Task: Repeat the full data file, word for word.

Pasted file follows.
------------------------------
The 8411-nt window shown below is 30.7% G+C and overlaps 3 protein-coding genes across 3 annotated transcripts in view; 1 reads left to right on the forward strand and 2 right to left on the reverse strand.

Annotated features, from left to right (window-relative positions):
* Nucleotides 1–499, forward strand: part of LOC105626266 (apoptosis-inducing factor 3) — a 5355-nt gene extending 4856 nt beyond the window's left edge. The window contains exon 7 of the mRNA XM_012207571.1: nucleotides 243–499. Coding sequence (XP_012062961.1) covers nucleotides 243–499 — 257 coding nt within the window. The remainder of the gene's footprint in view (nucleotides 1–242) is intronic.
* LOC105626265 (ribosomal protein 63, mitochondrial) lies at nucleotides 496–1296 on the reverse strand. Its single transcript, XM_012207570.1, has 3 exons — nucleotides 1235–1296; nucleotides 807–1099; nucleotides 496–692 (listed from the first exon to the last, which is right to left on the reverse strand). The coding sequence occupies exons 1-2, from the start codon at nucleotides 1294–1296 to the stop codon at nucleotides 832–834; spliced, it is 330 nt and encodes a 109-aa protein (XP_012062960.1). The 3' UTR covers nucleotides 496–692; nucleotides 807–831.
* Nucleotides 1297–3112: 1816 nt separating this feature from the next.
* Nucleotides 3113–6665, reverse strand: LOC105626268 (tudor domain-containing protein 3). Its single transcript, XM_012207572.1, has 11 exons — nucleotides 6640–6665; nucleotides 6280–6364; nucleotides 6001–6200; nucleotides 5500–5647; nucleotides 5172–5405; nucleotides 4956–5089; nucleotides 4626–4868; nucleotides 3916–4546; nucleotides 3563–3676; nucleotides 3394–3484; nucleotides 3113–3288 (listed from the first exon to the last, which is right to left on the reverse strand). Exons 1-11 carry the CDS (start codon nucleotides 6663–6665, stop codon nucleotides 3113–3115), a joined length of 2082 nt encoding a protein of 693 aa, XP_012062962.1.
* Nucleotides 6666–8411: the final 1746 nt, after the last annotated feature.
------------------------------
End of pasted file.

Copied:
The 8411-nt window shown below is 30.7% G+C and overlaps 3 protein-coding genes across 3 annotated transcripts in view; 1 reads left to right on the forward strand and 2 right to left on the reverse strand.

Annotated features, from left to right (window-relative positions):
* Nucleotides 1–499, forward strand: part of LOC105626266 (apoptosis-inducing factor 3) — a 5355-nt gene extending 4856 nt beyond the window's left edge. The window contains exon 7 of the mRNA XM_012207571.1: nucleotides 243–499. Coding sequence (XP_012062961.1) covers nucleotides 243–499 — 257 coding nt within the window. The remainder of the gene's footprint in view (nucleotides 1–242) is intronic.
* LOC105626265 (ribosomal protein 63, mitochondrial) lies at nucleotides 496–1296 on the reverse strand. Its single transcript, XM_012207570.1, has 3 exons — nucleotides 1235–1296; nucleotides 807–1099; nucleotides 496–692 (listed from the first exon to the last, which is right to left on the reverse strand). The coding sequence occupies exons 1-2, from the start codon at nucleotides 1294–1296 to the stop codon at nucleotides 832–834; spliced, it is 330 nt and encodes a 109-aa protein (XP_012062960.1). The 3' UTR covers nucleotides 496–692; nucleotides 807–831.
* Nucleotides 1297–3112: 1816 nt separating this feature from the next.
* Nucleotides 3113–6665, reverse strand: LOC105626268 (tudor domain-containing protein 3). Its single transcript, XM_012207572.1, has 11 exons — nucleotides 6640–6665; nucleotides 6280–6364; nucleotides 6001–6200; nucleotides 5500–5647; nucleotides 5172–5405; nucleotides 4956–5089; nucleotides 4626–4868; nucleotides 3916–4546; nucleotides 3563–3676; nucleotides 3394–3484; nucleotides 3113–3288 (listed from the first exon to the last, which is right to left on the reverse strand). Exons 1-11 carry the CDS (start codon nucleotides 6663–6665, stop codon nucleotides 3113–3115), a joined length of 2082 nt encoding a protein of 693 aa, XP_012062962.1.
* Nucleotides 6666–8411: the final 1746 nt, after the last annotated feature.